A few days ago I was called out to work on a HP M4555 MFP machine that didn’t have any power—no lights on the control panel or formatter board, no fans, no anything. The call was through a National Service Provider (NSP) so a customer service technician had diagnosed the machine over the phone and a low voltage power supply (LVPS) was sent to the customer’s office to be replaced.
When I arrived onsite I tried a few quick troubleshooting steps and decided to go ahead and take a look at the LVPS and noticed that one of the two fuses on it had blown. Since the NSP had sent out a replacement power supply, and I already had this one out, I decided to install the new LVPS.
Typically, when you have a blown fuse, simply replacing the fuse or the board fixes the problem. Unfortunately, once I replaced the LVPS, put the machine back together, and turned it on I heard a loud popping noise and the nice smell of electrical components burning. Continue reading
A few months ago I went out to a customer site to update firmware on five HP P4015 machines. They had been having unexpected print problems after upgrading their computer systems to Windows 8. Unfortunately this seemingly simple job went south quickly. Let me explain.
I downloaded the firmware on the first machine and it crashed half-way through the update. I rebooted the machine and was confronted with a SEND RFU UPDATE message. I was able to get the machine to a ready state and print some test pages but the network port was no longer working so I had to go to the USB update. Again, the firmware update crashed half-way through. Continue reading
A common problem that I run into with HP Color LaserJet 3500, 3550, 3700 printers is toner specks running down the paper vertically. This problem is different than periodic dots that show up on the page at defined intervals, otherwise known as repetitive defects. With a repetitive defect, note the color of the dot and measure the distance between the dots. The service manual describes what internal roller is causing the problem and you can simply replace the appropriate part.
Random toner specks can be a little more difficult to diagnose. Continue reading
I’ve been out on service calls and have seen, or heard, unusual things happening in the exit area of the HP 4200/4300 printers. What I’ve noticed is that sometimes the paper feeds through normally but with a little extra clicking or snapping noise. Other times the noise is accompanied by the paper not feeding through properly.
There are two exit flags that paper has to go through as it exits out of the machine to the face-down delivery area. One right-side flag is for the face-down bin-full sensor and the left side flag is just to provide equal pressure on the paper to the right side flag. On the bottom of the top cover HP has put two dampener pads like what you see on a solenoid. Over time these pads wear out. Continue reading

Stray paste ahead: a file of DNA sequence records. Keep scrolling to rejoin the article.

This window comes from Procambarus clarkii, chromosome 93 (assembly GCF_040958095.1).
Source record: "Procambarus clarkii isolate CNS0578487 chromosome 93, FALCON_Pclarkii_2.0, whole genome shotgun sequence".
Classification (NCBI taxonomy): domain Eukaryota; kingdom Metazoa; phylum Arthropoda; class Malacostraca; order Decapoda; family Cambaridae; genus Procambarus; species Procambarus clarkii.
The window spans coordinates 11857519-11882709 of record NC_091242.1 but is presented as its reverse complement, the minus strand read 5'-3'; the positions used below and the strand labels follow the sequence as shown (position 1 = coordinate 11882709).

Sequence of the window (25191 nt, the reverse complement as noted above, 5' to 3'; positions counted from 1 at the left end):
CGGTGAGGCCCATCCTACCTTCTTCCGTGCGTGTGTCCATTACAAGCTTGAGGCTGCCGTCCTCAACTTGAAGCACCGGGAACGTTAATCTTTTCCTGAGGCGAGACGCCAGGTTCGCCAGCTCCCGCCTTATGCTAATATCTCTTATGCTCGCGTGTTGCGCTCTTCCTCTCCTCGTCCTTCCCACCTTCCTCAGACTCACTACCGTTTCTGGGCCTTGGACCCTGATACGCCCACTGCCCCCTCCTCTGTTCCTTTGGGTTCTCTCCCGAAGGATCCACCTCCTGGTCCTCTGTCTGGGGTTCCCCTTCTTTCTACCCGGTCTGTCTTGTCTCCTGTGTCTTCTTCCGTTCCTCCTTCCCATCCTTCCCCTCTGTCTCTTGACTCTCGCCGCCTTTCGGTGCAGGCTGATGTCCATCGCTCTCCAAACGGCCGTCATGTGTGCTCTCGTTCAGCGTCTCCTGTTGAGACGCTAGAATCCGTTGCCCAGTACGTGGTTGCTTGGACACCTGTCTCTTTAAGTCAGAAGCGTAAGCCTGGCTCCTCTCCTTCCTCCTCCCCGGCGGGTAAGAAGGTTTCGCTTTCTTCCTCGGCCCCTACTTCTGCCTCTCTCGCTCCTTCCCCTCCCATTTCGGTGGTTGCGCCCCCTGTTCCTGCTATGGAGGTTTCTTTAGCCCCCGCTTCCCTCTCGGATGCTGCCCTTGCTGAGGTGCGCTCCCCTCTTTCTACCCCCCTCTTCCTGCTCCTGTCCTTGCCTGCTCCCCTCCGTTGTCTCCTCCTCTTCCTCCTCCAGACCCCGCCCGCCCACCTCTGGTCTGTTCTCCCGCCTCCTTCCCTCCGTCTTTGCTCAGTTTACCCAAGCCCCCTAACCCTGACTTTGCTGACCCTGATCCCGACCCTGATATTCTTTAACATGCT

Two questions I’ve been asked recently are how to make the machine quieter and how to reduce the amount of paper curl on the sides of the paper.
Paper speeds have gotten pretty impressive on all printer makes and models. Even small printers have awesome print speeds. However, most people have noticed that their personal machines, the ones that sit next to them in their office, are too noisy, especially when they are printing while talking on the phone.
Another issue they’ve noticed is that paper is curling in the exit tray and, after 15 to 20 sheets are in the tray, the paper coming out starts Continue reading
I’ve seen more scanner assembly and print quality issues with the CM34350 model than any other HP all-in-one (AIO) machine. I’m not going to bore you with lots of details, but I will give you a few pointers to isolate problems and find solutions to these print quality issues, which can include black lines and background printing, among others. Here is an image copy example to help you understand what I’m talking about.
Isolating the Problem
If there are lines on your copies, print a document from the computer. If the printed page from the computer also has lines, you have a print quality problem related to the print engine. Drums, transfer belts, and the fusing assembly can be the possible culprits for print engine print quality issues.
If the printed page from the computer (or an internal test page) does not have lines we know the problem is Continue reading
The 13.A2.D2 error means that the paper is failing to get to the pre-feed sensor (PS102). Several things can cause this error. Here are a few troubleshooting tips to help isolate the problem and get it fixed with as little cost as possible.
Is the paper stop arrow lined up?
Remove the paper and paper tray. Verify the paper stop arrow is lined up with the mark on the bottom of the paper tray. If the paper stop is moved too far forward the paper will bind when the tray raises. Also, make sure the paper is properly loaded. Sometimes a few pieces of paper will bend up in the front of the tray causing the tray to not properly lift and feed paper.
Is the access door missing?
In the front of the tray there is an access door for the pick-up roller. Verify the access door is there. I’ve seen situations where these somehow get removed, causing intermittent paper jamming. Continue reading